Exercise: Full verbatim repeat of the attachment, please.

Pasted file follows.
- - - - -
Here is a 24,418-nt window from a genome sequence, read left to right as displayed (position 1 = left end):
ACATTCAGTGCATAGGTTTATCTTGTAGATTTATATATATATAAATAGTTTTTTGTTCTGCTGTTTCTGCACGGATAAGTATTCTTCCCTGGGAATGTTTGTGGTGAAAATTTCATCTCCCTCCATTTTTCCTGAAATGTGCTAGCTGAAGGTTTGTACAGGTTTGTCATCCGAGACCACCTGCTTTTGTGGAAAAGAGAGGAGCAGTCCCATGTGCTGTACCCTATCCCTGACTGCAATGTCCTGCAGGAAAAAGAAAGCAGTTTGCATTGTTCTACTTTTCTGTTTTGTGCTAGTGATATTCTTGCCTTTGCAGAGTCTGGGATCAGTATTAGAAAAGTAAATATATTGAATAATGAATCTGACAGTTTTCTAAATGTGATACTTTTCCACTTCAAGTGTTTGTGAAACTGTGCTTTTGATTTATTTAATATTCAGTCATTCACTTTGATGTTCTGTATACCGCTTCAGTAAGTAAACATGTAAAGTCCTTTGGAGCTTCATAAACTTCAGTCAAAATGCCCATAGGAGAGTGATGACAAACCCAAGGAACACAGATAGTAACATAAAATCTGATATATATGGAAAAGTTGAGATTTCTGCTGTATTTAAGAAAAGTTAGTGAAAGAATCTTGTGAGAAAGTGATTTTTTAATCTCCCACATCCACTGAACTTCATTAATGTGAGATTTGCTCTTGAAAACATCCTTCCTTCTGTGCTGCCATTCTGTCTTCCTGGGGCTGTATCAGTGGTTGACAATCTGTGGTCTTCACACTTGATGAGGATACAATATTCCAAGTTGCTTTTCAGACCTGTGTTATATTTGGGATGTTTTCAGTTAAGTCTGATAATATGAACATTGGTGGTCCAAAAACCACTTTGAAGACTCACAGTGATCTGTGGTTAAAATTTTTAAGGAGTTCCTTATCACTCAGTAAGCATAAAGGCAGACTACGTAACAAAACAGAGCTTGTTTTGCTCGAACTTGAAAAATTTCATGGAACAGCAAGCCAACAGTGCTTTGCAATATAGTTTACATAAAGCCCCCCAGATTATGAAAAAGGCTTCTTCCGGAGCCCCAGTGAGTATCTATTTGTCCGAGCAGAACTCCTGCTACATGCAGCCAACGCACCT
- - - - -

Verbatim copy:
Here is a 24,418-nt window from a genome sequence, read left to right as displayed (position 1 = left end):
ACATTCAGTGCATAGGTTTATCTTGTAGATTTATATATATATAAATAGTTTTTTGTTCTGCTGTTTCTGCACGGATAAGTATTCTTCCCTGGGAATGTTTGTGGTGAAAATTTCATCTCCCTCCATTTTTCCTGAAATGTGCTAGCTGAAGGTTTGTACAGGTTTGTCATCCGAGACCACCTGCTTTTGTGGAAAAGAGAGGAGCAGTCCCATGTGCTGTACCCTATCCCTGACTGCAATGTCCTGCAGGAAAAAGAAAGCAGTTTGCATTGTTCTACTTTTCTGTTTTGTGCTAGTGATATTCTTGCCTTTGCAGAGTCTGGGATCAGTATTAGAAAAGTAAATATATTGAATAATGAATCTGACAGTTTTCTAAATGTGATACTTTTCCACTTCAAGTGTTTGTGAAACTGTGCTTTTGATTTATTTAATATTCAGTCATTCACTTTGATGTTCTGTATACCGCTTCAGTAAGTAAACATGTAAAGTCCTTTGGAGCTTCATAAACTTCAGTCAAAATGCCCATAGGAGAGTGATGACAAACCCAAGGAACACAGATAGTAACATAAAATCTGATATATATGGAAAAGTTGAGATTTCTGCTGTATTTAAGAAAAGTTAGTGAAAGAATCTTGTGAGAAAGTGATTTTTTAATCTCCCACATCCACTGAACTTCATTAATGTGAGATTTGCTCTTGAAAACATCCTTCCTTCTGTGCTGCCATTCTGTCTTCCTGGGGCTGTATCAGTGGTTGACAATCTGTGGTCTTCACACTTGATGAGGATACAATATTCCAAGTTGCTTTTCAGACCTGTGTTATATTTGGGATGTTTTCAGTTAAGTCTGATAATATGAACATTGGTGGTCCAAAAACCACTTTGAAGACTCACAGTGATCTGTGGTTAAAATTTTTAAGGAGTTCCTTATCACTCAGTAAGCATAAAGGCAGACTACGTAACAAAACAGAGCTTGTTTTGCTCGAACTTGAAAAATTTCATGGAACAGCAAGCCAACAGTGCTTTGCAATATAGTTTACATAAAGCCCCCCAGATTATGAAAAAGGCTTCTTCCGGAGCCCCAGTGAGTATCTATTTGTCCGAGCAGAACTCCTGCTACATGCAGCCAACGCACCT